Wat (food)

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Ethiopian wat.jpg
Alternative names Tsebhe
Type Stew or curry
Place of origin Ethiopia and Eritrea
Main ingredients Meat (chicken, beef, or lamb), vegetables, niter kibbeh, spices
Cookbook: Wat  Media: Wat

Wat, we̠t’, wot (Amharic: ወጥ?, IPA: [wətʼ]) or tsebhi (Tigrinya: ጸብሒ?, IPA: [sʼɐbħi]) is an Ethiopian and Eritrean stew or curry that may be prepared with chicken, beef, lamb, a variety of vegetables, spice mixtures such as berbere, and niter kibbeh, a seasoned clarified butter.


Typical serving of wat

Several properties distinguish wats from stews of other cultures. Perhaps the most obvious is an unusual cooking technique: the preparation of a wat begins with chopped onions slow cooked, without any fat or oil, in a dry skillet or pot until much of their moisture has been driven away. Fat (usually niter kibbeh) is then added, often in quantities that might seem excessive by modern Western standards, and the onions and other aromatics are sautéed before the addition of other ingredients. This method causes the onions to break down and thicken the stew.

Wat is traditionally eaten with injera, a spongy flat bread made from the millet-like grain known as teff. There are many types of wats. The popular ones are doro wat and siga wat, (Ge'ez: ሥጋ śigā) made with beef.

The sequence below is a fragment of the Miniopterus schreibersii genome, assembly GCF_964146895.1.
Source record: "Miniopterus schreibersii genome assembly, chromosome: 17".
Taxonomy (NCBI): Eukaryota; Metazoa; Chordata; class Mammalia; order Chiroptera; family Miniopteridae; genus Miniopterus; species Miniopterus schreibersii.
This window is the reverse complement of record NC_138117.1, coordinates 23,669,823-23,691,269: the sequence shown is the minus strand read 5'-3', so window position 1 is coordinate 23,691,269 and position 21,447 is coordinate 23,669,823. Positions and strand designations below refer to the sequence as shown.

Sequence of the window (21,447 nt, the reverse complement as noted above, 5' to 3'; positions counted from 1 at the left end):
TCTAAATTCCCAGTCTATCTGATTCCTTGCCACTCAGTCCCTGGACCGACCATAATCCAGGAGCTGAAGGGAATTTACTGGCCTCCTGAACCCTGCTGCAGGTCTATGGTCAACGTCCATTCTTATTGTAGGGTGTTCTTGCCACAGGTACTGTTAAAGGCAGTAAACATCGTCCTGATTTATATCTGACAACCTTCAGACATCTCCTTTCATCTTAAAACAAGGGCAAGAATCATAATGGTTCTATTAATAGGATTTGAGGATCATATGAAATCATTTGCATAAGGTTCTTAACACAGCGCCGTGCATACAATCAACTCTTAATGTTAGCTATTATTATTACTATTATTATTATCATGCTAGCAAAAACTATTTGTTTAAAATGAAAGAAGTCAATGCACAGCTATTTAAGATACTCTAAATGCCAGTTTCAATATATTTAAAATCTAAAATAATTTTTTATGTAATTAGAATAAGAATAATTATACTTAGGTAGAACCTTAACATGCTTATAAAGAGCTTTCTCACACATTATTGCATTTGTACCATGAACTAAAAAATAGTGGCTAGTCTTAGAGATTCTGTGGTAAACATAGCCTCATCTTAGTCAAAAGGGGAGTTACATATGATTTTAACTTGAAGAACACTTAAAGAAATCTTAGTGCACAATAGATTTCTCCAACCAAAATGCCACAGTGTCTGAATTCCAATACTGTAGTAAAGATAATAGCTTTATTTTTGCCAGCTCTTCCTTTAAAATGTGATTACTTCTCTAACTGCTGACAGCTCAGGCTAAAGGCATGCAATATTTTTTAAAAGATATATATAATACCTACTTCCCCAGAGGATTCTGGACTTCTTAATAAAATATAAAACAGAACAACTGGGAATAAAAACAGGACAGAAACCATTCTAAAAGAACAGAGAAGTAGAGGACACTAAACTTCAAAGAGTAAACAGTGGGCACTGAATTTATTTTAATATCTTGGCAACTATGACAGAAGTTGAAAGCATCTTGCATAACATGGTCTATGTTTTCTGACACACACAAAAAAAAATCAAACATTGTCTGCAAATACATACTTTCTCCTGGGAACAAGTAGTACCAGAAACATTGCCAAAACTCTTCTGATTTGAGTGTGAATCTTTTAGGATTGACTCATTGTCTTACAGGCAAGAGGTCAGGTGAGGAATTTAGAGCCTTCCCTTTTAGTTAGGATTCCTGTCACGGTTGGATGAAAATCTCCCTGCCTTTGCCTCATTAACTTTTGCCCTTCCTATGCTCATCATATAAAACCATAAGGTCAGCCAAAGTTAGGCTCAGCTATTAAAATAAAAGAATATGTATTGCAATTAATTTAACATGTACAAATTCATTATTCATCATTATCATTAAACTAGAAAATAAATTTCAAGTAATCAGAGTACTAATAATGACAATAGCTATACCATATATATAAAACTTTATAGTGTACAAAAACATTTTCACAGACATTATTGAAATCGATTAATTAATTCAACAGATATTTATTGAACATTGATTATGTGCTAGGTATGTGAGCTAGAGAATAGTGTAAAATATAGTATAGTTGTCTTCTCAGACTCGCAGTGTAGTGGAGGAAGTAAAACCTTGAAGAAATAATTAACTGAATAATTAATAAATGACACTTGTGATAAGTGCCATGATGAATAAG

Doro wat[edit]

Doro wat is one such stew, made from chicken and sometimes hard-boiled eggs; the ethnologist Donald Levine records that doro wat (Amharic: ዶሮ ወጥ? dōrō we̠t’, Tigrinya: ደርሆ ጸብሒ? derhō tsebhi) is the most popular traditional food in Ethiopia, often eaten as part of a group who share a communal bowl and basket of injera.[1]

Doro wat is a popular dish in Ethiopian restaurants in the United States, of which there are hundreds.[2] It has been depicted in US-American popular culture, such as the TV series The Mindy Project (season 1, episode 4) and the motion picture Along Came Polly.

See also[edit]


  1. ^ Levine, Donald N. Wax and Gold: Tradition and Innovation in Ethiopian Culture (Chicago: University Press, 1972), p. 132.
  2. ^ See http://www.ethiopianrestaurant.com/Ethiopian_Restaurants_in_America.pdf Archived September 27, 2015, at the Wayback Machine.